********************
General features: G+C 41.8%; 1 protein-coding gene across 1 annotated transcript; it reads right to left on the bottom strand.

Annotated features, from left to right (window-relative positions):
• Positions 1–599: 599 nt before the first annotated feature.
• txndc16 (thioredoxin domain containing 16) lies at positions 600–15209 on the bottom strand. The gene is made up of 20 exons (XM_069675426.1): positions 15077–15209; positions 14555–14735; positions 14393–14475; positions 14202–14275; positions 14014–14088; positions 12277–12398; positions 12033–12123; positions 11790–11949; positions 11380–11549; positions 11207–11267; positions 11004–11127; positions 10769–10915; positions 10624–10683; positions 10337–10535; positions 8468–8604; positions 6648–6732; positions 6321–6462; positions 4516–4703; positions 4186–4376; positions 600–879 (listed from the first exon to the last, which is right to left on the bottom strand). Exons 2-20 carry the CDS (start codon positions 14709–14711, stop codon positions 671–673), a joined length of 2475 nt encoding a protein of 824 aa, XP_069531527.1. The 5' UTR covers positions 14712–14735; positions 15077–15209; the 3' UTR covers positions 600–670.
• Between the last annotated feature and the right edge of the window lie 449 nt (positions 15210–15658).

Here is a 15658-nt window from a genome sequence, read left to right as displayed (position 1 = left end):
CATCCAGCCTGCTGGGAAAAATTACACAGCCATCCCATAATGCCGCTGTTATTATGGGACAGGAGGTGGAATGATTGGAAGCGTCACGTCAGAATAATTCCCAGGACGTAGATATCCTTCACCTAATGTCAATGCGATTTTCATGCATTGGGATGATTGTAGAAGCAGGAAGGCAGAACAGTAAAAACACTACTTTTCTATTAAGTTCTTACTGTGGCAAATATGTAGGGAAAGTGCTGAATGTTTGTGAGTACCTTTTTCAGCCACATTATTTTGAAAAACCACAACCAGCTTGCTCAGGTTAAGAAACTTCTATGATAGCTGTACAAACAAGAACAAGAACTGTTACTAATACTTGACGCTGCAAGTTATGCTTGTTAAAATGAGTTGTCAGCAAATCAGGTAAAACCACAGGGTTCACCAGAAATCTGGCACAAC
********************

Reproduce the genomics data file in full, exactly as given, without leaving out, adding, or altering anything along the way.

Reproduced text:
General features: G+C 41.8%; 1 protein-coding gene across 1 annotated transcript; it reads right to left on the bottom strand.

Annotated features, from left to right (window-relative positions):
• Positions 1–599: 599 nt before the first annotated feature.
• txndc16 (thioredoxin domain containing 16) lies at positions 600–15209 on the bottom strand. The gene is made up of 20 exons (XM_069675426.1): positions 15077–15209; positions 14555–14735; positions 14393–14475; positions 14202–14275; positions 14014–14088; positions 12277–12398; positions 12033–12123; positions 11790–11949; positions 11380–11549; positions 11207–11267; positions 11004–11127; positions 10769–10915; positions 10624–10683; positions 10337–10535; positions 8468–8604; positions 6648–6732; positions 6321–6462; positions 4516–4703; positions 4186–4376; positions 600–879 (listed from the first exon to the last, which is right to left on the bottom strand). Exons 2-20 carry the CDS (start codon positions 14709–14711, stop codon positions 671–673), a joined length of 2475 nt encoding a protein of 824 aa, XP_069531527.1. The 5' UTR covers positions 14712–14735; positions 15077–15209; the 3' UTR covers positions 600–670.
• Between the last annotated feature and the right edge of the window lie 449 nt (positions 15210–15658).

Here is a 15658-nt window from a genome sequence, read left to right as displayed (position 1 = left end):
CATCCAGCCTGCTGGGAAAAATTACACAGCCATCCCATAATGCCGCTGTTATTATGGGACAGGAGGTGGAATGATTGGAAGCGTCACGTCAGAATAATTCCCAGGACGTAGATATCCTTCACCTAATGTCAATGCGATTTTCATGCATTGGGATGATTGTAGAAGCAGGAAGGCAGAACAGTAAAAACACTACTTTTCTATTAAGTTCTTACTGTGGCAAATATGTAGGGAAAGTGCTGAATGTTTGTGAGTACCTTTTTCAGCCACATTATTTTGAAAAACCACAACCAGCTTGCTCAGGTTAAGAAACTTCTATGATAGCTGTACAAACAAGAACAAGAACTGTTACTAATACTTGACGCTGCAAGTTATGCTTGTTAAAATGAGTTGTCAGCAAATCAGGTAAAACCACAGGGTTCACCAGAAATCTGGCACAAC